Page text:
New Model Accurately Predicts Relapse in Breast Cancer

Roxanne Nelson

September 24, 2008

September 24, 2008 — Neoadjuvant systemic therapy for breast cancer is increasingly used for patients with estrogen-receptor positive (ER+) stage 2 and 3 breast cancer to improve surgical outcomes, but factors predictive of relapse after treatment have not been identified.

However, a study published online September 23 in the Journal of the National Cancer Institute (JNCI) outlines a validated model that might help define patients at risk for relapse. The preoperative endocrine prognostic index (PEPI) might be able to identify patients at a very low risk for relapse and thus unlikely to benefit from adjuvant chemotherapy.

"This is the first time this result has been presented and so we do need to conduct new studies in this area," said lead author Mathew Ellis, MB, BChir, PhD, associate professor of medicine at Washington University School of Medicine in St. Louis, Missouri. "The data we report in JNCI will certainly make new studies of neoadjuvant endocrine therapy easier to do because patients will now be even more motivated, given the opportunity for treatment individualization and avoidance of unnecessary chemotherapy."

Dr. Ellis and colleagues note that developing an accurate test to predict the efficacy of adjuvant endocrine therapy for hormone-receptor-positive breast cancer, on an individual basis, would be an important therapeutic advance. But, compared with studies of neoadjuvant chemotherapy, there have been fewer trials evaluating neoadjuvant endocrine therapy and, therefore, fewer data are available to link postneoadjuvant therapy tumor characteristics to survival.

A large randomized trial, known as PO24, compared 4 months of treatment with neoadjuvant letrozole with 4 months of treatment with tamoxifen before surgery in postmenopausal women. The researchers used data from this study to develop a prognostic model that incorporates standard pathologic staging variables and "on-treatment" biomarker values. Tumor tissue from 228 postmenopausal women with confirmed ER+ stage 2 and 3 breast cancer who participated in the study was analyzed for posttreatment ER status, Ki67 proliferation antigen index, histologic grade, pathologic tumor size, node status, and treatment response.

Using Cox proportional hazards, the researchers identified factors associated with relapse-free survival and breast-cancer-specific survival in 158 women, and used these data to create PEPI. They then independently validated the PEPI model in 203 postmenopausal women who participated in the IMPACT study, another neoadjuvant endocrine therapy trial with short-term end points that were similar to those used in the PO24 trial.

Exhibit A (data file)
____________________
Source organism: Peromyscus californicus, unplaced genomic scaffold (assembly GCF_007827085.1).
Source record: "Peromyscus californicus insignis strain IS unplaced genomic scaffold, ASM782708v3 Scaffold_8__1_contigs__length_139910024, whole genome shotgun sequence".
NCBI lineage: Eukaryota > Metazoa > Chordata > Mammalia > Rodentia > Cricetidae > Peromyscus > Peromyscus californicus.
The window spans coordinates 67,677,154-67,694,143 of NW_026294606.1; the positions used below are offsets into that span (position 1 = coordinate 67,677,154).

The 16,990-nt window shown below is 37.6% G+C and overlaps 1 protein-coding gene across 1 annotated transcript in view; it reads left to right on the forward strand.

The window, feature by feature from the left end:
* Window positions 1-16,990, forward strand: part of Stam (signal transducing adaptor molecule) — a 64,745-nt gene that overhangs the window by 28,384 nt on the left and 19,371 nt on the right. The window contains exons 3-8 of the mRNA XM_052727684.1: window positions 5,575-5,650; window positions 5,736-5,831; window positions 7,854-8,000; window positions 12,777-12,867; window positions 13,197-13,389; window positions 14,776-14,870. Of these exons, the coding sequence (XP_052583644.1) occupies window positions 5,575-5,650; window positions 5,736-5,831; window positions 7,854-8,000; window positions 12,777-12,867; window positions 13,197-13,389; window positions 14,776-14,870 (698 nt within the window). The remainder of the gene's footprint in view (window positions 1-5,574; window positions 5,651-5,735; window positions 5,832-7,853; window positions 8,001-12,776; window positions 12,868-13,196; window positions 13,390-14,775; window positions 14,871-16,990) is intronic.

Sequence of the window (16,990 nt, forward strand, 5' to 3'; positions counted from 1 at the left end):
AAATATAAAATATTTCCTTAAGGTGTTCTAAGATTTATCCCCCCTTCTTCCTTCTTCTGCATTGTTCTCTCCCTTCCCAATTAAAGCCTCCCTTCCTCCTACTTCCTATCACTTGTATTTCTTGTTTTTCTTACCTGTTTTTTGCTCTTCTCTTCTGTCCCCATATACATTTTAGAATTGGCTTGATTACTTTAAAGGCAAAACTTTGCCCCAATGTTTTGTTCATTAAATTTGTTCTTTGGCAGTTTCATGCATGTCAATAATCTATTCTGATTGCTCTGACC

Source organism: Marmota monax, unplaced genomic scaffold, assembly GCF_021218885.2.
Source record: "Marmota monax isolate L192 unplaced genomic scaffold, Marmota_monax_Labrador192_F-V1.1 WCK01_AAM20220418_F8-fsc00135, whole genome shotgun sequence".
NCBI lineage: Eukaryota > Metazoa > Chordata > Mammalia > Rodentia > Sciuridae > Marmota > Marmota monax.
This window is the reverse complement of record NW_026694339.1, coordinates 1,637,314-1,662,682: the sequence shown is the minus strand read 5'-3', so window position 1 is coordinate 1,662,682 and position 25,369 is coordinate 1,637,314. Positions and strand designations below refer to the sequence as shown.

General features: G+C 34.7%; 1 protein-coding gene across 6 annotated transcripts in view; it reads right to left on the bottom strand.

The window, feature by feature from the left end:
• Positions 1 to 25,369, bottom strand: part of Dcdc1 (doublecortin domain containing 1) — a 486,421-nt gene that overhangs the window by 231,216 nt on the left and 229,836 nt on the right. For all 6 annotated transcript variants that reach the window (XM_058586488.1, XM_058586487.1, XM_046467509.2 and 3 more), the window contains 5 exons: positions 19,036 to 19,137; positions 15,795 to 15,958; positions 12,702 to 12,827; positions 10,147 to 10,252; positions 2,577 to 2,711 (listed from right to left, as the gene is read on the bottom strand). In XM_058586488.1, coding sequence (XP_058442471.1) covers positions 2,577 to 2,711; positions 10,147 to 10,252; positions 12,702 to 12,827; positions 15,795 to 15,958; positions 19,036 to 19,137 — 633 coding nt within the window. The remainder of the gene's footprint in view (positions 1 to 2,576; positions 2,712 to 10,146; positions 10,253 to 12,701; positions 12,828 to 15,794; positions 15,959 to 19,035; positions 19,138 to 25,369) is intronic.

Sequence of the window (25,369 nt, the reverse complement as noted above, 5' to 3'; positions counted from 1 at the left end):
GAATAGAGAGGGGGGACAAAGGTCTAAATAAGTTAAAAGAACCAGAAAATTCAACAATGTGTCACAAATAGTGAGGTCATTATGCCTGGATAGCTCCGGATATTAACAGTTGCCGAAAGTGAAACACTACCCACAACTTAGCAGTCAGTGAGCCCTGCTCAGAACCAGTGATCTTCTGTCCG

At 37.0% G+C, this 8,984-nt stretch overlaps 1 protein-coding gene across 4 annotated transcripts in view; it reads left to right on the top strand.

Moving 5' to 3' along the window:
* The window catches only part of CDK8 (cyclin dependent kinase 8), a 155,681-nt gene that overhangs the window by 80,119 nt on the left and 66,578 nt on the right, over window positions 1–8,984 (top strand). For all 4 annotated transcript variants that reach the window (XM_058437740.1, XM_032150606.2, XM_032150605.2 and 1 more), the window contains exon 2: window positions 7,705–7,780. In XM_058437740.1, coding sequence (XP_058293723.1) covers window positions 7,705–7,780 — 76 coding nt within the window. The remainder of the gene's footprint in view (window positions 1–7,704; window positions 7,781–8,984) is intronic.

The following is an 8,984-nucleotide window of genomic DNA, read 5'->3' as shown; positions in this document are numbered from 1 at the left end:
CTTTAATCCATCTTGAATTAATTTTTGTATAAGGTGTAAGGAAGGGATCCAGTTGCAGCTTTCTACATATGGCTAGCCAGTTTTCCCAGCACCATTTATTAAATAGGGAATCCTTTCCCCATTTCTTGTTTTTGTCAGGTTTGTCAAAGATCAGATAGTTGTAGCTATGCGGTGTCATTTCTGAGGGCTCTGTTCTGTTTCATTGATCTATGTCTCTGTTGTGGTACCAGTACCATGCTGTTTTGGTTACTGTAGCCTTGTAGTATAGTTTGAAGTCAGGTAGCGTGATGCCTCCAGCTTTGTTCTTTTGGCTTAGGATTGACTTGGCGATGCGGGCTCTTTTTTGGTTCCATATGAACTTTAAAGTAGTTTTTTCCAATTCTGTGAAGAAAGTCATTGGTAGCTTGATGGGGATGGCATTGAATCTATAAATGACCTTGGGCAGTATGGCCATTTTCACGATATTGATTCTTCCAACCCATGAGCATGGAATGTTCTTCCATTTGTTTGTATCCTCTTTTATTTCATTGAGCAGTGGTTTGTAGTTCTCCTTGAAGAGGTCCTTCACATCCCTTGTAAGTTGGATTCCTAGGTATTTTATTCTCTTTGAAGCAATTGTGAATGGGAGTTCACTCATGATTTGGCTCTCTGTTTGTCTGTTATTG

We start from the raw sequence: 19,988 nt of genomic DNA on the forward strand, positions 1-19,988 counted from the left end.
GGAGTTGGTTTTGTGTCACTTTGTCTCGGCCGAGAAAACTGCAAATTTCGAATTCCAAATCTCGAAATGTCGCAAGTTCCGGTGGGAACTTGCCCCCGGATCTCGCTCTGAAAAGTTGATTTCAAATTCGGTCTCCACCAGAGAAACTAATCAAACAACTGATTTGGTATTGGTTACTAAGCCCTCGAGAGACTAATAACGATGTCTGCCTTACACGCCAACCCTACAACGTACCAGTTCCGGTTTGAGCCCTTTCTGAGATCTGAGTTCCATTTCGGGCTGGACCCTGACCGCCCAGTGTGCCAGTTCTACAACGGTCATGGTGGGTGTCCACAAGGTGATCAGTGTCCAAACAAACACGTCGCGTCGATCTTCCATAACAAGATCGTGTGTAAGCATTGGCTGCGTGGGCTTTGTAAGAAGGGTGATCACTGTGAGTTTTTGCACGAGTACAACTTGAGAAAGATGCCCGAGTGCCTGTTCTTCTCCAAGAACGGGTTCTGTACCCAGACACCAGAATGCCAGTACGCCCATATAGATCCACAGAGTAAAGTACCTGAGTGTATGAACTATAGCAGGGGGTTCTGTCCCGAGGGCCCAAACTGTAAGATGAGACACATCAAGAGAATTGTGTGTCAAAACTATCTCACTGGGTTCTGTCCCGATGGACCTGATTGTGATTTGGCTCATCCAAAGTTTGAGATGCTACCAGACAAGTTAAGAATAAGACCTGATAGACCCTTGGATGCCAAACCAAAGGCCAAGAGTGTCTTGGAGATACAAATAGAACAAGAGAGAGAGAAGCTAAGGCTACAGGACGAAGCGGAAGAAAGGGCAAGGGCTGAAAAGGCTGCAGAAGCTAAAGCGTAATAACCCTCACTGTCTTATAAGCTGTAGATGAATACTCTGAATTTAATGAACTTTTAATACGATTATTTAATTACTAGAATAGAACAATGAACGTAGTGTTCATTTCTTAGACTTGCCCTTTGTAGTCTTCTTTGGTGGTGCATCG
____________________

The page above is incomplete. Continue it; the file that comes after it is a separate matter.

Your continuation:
The median follow-up period in the PO24 trial was 61.2 months. None of the patients who were confirmed at baseline with ER+ stage 2 and 3 tumors and who were downstaged to stage 1 or 0 at surgery relapsed. After multivariable testing of posttreatment tumor characteristics, the researchers noted that pathologic tumor size, node status, Ki67 level, and ER status were all independently associated with relapse-free survival and breast-cancer-specific survival.

The PEPI model that was developed on the basis of these factors predicted relapse-free survival in patients participating in the IMPACT study.

The authors write that it is of particular note that patients with stage 1 or 0 diseased and a favorable biomarker profile (a PEPI score of 0) at surgery experienced such a low rate of relapse "that further adjuvant systemic therapy beyond continuation of an endocrine agent appears unnecessary."

Conversely, patients with high-pathologic-stage tumors at surgery and a poor biomarker profile (a PEPI score of >4) had a statistically significant higher risk for early relapse and "therefore should be offered all appropriate adjuvant treatments available."

"I am personally convinced from the data that a patient with a pathologic stage 1 cancer and a PEPI score of 0 after neoadjuvant endocrine therapy is unlikely to benefit from chemotherapy, since not a single relapse was seen in either study in this group," Dr. Ellis told Medscape Oncology. "Physicians already instinctively knew this because the use of chemotherapy in this group of patients was very low — a decision they must have made at the time based on pathologic stage and perhaps clinical response to treatment."

"A further reason for my confidence is that the PEPI model is built on many years of research that confirms the importance of pathologic tumor stage, tumor growth rates, and estrogen-receptor expression," he added. "All that we have done here is to place this information in a new setting, where the influence of endocrine treatment on these parameters can be measured."

The researchers suggest that their biomarker analysis would benefit from retrospective studies of tumor samples from similar patients, but with a longer follow-up. Prospective validation of the model is warranted to confirm the PEPI model as a tool that could help guide individual treatment and assess novel endocrine therapies in future clinical trials.

J Natl Cancer Inst. 2008;100:1380-1388.


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